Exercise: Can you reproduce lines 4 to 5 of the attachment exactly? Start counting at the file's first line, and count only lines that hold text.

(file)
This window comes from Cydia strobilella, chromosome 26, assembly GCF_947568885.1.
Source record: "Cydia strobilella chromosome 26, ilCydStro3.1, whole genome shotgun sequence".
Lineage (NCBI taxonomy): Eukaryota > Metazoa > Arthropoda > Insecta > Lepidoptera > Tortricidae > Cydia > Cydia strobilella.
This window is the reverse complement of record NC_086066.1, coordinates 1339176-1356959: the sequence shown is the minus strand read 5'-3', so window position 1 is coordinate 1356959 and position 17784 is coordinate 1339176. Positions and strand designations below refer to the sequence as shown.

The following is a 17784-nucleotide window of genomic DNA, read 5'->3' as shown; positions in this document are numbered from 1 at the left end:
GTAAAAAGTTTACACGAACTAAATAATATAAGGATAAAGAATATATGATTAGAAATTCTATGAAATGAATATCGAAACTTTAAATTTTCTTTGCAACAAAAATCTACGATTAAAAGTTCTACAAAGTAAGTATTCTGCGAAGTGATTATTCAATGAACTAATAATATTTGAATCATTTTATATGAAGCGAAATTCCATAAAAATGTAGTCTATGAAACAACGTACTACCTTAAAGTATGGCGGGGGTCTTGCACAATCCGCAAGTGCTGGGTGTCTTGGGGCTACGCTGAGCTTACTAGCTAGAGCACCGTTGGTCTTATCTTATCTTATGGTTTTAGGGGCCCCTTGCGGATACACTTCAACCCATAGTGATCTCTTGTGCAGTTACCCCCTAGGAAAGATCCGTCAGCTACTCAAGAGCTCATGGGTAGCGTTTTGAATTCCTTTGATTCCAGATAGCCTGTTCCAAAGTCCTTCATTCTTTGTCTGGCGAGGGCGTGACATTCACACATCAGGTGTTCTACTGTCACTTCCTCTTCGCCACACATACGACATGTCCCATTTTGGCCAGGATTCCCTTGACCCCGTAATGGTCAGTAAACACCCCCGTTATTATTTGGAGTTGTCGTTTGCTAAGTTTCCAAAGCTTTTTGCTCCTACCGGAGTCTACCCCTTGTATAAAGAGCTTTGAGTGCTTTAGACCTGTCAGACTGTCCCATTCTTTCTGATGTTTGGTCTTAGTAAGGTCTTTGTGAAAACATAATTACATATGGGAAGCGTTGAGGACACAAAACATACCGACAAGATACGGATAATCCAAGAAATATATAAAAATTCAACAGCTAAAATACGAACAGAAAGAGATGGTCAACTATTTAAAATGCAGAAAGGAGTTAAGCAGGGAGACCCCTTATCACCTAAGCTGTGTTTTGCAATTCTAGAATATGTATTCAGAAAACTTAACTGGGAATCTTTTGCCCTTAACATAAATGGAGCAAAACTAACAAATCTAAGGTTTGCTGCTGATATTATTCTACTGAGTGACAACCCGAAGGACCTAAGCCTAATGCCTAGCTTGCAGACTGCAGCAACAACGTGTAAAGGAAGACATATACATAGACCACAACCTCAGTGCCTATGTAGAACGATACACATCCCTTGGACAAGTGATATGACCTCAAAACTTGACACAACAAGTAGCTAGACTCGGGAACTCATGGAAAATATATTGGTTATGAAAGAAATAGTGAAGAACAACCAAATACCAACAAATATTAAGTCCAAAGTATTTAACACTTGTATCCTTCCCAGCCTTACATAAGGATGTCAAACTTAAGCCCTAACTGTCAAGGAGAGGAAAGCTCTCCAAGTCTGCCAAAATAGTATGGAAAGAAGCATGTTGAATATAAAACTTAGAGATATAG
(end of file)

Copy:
This window is the reverse complement of record NC_086066.1, coordinates 1339176-1356959: the sequence shown is the minus strand read 5'-3', so window position 1 is coordinate 1356959 and position 17784 is coordinate 1339176. Positions and strand designations below refer to the sequence as shown.

The following is a 17784-nucleotide window of genomic DNA, read 5'->3' as shown; positions in this document are numbered from 1 at the left end: